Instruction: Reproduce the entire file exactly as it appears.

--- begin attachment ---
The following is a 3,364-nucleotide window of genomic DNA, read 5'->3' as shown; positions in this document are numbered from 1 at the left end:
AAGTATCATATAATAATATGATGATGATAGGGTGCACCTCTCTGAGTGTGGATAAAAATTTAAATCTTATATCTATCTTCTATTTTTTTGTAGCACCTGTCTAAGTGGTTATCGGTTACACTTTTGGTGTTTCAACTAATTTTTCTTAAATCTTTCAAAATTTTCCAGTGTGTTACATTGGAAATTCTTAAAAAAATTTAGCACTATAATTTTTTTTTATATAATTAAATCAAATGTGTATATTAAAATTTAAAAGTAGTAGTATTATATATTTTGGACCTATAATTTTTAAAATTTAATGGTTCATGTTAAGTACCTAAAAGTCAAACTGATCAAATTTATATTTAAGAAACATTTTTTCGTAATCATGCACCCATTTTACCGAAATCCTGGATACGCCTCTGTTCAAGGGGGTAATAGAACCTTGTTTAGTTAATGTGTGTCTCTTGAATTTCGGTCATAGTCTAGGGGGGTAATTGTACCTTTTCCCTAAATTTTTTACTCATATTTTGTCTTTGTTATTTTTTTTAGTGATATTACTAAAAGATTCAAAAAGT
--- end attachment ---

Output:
The following is a 3,364-nucleotide window of genomic DNA, read 5'->3' as shown; positions in this document are numbered from 1 at the left end:
AAGTATCATATAATAATATGATGATGATAGGGTGCACCTCTCTGAGTGTGGATAAAAATTTAAATCTTATATCTATCTTCTATTTTTTTGTAGCACCTGTCTAAGTGGTTATCGGTTACACTTTTGGTGTTTCAACTAATTTTTCTTAAATCTTTCAAAATTTTCCAGTGTGTTACATTGGAAATTCTTAAAAAAATTTAGCACTATAATTTTTTTTTATATAATTAAATCAAATGTGTATATTAAAATTTAAAAGTAGTAGTATTATATATTTTGGACCTATAATTTTTAAAATTTAATGGTTCATGTTAAGTACCTAAAAGTCAAACTGATCAAATTTATATTTAAGAAACATTTTTTCGTAATCATGCACCCATTTTACCGAAATCCTGGATACGCCTCTGTTCAAGGGGGTAATAGAACCTTGTTTAGTTAATGTGTGTCTCTTGAATTTCGGTCATAGTCTAGGGGGGTAATTGTACCTTTTCCCTAAATTTTTTACTCATATTTTGTCTTTGTTATTTTTTTTAGTGATATTACTAAAAGATTCAAAAAGT